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'Botanic Encounters' is an exhibition demonstrating inspiration from the Wellington Botanic Garden collections. A group of Massey University, College of Creative Arts, School of Design, 2nd-year Textile Design students have explored methods of drawing, colour, textile design and botany research. This exhibition honours the timeless presence botany plays in the world of Textile Design and how it has continued to lend itself to an endless variety of translations. The exhibition features the students’ refined collections – a showcase of their advancements in surface pattern design and textile applications such as dye, poly-chromatic and screenprint.
Each student began by developing a collection of mark makings and drawings that described the nature of their chosen plant collection. Students experimented with ink, collage, rubbings and so on. They analysed established design and art styles that helped them determine a visual language they could explore through their drawings. For many of the students who participated in this journey – it was their first-time practising textile applications such as dye, poly-chromatic and screenprint. This included learning how to colour mix to match their colour palettes, learning how fabric behaves when it undergoes the printing, dye and fixing process. They also learnt the significance of translating their drawings through the allocated Textile applications. It was also their first time learning about traditional textile pattern networks such as brick repeat, scatter, or swiss-repeats.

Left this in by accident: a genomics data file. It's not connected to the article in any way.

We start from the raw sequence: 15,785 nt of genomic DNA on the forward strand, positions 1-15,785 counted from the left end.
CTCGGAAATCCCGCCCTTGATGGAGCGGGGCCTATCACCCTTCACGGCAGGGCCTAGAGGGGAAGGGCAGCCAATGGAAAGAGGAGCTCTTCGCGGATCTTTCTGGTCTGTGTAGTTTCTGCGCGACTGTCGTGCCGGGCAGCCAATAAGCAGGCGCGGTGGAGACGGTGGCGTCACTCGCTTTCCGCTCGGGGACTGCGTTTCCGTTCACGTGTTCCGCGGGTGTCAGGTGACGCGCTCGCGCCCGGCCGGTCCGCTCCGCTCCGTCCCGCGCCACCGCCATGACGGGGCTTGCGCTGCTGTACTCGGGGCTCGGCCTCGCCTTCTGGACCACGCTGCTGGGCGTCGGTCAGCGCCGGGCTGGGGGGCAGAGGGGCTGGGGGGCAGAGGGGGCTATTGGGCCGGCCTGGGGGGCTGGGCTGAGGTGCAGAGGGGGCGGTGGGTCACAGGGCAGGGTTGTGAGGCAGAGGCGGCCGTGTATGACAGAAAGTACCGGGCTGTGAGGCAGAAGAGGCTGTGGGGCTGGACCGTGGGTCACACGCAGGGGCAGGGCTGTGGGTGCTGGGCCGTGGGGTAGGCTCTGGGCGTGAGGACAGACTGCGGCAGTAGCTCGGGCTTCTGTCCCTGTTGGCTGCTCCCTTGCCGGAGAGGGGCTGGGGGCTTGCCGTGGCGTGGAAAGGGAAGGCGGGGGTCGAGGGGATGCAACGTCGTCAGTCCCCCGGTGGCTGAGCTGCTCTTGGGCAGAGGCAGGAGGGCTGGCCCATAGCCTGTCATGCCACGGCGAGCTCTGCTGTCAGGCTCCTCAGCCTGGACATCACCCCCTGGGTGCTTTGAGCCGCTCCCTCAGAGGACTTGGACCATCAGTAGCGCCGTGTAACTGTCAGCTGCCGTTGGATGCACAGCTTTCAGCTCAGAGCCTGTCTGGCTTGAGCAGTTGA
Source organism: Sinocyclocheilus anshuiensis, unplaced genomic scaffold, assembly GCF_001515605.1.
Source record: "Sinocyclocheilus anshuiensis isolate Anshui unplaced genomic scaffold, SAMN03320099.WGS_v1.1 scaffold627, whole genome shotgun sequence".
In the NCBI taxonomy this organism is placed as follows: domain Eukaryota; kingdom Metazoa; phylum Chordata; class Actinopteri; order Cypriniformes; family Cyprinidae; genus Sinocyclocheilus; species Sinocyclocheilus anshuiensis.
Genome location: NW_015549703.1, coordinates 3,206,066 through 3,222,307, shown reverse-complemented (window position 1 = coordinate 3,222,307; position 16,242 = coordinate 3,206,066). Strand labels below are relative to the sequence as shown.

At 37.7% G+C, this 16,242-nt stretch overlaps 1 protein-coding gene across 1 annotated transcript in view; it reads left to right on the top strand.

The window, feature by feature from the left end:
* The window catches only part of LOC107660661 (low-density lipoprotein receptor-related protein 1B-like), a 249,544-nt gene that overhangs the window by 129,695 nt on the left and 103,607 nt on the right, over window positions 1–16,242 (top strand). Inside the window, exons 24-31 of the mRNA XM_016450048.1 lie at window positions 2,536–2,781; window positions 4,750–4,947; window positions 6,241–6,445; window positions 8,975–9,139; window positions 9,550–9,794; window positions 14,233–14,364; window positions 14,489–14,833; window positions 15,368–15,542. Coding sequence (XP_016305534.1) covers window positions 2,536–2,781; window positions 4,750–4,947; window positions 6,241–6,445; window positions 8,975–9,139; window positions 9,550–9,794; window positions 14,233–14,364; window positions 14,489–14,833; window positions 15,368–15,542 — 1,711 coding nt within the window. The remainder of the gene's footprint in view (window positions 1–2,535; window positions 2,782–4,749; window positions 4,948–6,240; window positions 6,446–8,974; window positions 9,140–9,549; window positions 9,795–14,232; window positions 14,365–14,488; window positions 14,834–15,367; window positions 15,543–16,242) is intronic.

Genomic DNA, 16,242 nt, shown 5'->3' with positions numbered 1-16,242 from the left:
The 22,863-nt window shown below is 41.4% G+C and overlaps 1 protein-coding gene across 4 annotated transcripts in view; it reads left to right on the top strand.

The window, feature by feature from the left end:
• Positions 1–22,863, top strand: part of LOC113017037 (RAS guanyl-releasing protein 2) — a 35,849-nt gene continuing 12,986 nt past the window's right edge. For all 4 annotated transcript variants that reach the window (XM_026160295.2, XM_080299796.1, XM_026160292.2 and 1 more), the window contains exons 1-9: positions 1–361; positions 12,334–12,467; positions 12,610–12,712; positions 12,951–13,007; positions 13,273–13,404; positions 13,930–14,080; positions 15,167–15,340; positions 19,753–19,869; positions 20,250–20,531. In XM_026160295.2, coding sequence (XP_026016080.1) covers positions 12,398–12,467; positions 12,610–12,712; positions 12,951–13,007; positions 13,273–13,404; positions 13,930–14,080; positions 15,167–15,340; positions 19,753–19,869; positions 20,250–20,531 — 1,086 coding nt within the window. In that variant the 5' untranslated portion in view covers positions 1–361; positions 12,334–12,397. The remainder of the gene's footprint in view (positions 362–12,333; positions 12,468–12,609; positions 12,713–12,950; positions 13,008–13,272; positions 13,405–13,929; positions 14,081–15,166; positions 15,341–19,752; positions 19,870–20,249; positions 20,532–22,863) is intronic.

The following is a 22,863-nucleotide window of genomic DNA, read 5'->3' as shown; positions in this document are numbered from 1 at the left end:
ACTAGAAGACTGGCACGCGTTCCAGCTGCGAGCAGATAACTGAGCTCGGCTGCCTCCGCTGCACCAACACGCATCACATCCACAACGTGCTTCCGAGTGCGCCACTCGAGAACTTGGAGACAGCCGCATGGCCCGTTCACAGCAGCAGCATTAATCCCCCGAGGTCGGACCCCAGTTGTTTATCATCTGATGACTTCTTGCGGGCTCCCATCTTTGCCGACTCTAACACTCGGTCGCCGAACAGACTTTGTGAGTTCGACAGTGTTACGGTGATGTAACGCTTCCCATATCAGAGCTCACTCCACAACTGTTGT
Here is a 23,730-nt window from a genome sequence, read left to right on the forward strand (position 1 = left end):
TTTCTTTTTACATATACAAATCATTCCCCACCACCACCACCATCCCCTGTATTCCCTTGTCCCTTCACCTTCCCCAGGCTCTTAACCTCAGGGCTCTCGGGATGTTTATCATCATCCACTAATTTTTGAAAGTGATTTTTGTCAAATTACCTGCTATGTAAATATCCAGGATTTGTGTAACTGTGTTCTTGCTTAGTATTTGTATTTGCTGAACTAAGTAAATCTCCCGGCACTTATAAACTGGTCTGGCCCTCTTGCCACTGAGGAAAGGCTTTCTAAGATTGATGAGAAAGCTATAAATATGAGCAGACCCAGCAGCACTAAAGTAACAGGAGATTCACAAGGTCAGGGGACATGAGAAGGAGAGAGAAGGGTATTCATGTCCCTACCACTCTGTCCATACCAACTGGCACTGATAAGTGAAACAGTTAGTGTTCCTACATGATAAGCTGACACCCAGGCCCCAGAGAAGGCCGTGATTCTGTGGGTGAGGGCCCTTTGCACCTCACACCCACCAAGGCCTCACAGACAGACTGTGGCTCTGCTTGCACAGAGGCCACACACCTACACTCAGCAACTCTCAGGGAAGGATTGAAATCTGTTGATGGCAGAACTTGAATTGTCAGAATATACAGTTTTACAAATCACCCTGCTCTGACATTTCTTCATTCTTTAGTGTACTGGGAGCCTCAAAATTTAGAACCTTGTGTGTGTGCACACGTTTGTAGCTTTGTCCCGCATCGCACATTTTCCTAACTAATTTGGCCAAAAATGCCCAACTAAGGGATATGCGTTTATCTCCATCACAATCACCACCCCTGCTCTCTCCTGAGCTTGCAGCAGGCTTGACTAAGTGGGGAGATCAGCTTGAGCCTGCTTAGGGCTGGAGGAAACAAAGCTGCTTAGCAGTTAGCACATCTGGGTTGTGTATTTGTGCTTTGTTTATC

One of the most valuable learnings these students achieved during their design journey was acknowledging and thinking critically about the impact and agency their positions as emerging textile designers can have on the environment and their design work. Students were able to think deeply, adapt, expand on relational contexts and in some cases – suggest sustainable ideas for future Textile practice.
The Wellington Botanic Garden collections are a significant reflection on how far the gardens have come in terms of growth. Their source as inspiration for this Textile Design exhibition portrays and acknowledges the diversity that botany has continued to provide. Lucienne Day – a renowned female textile designer of the mid-20th century reminds us of this, offering inspiration:
“Plants and the sense of growth – the sense of growth more than the plants, the kind of upward movement – was an important inspiration” – Lucienne Day in conversation with Jennifer Harris (author of Lucienne Day: A career in design).
This exhibition displays the inspiration explored by students and their growth in their design journeys.
Students share reflections on their experience and discuss how the Botanic Garden collections are reflected in the works they produced as well as other ideas and movements that influence their creative process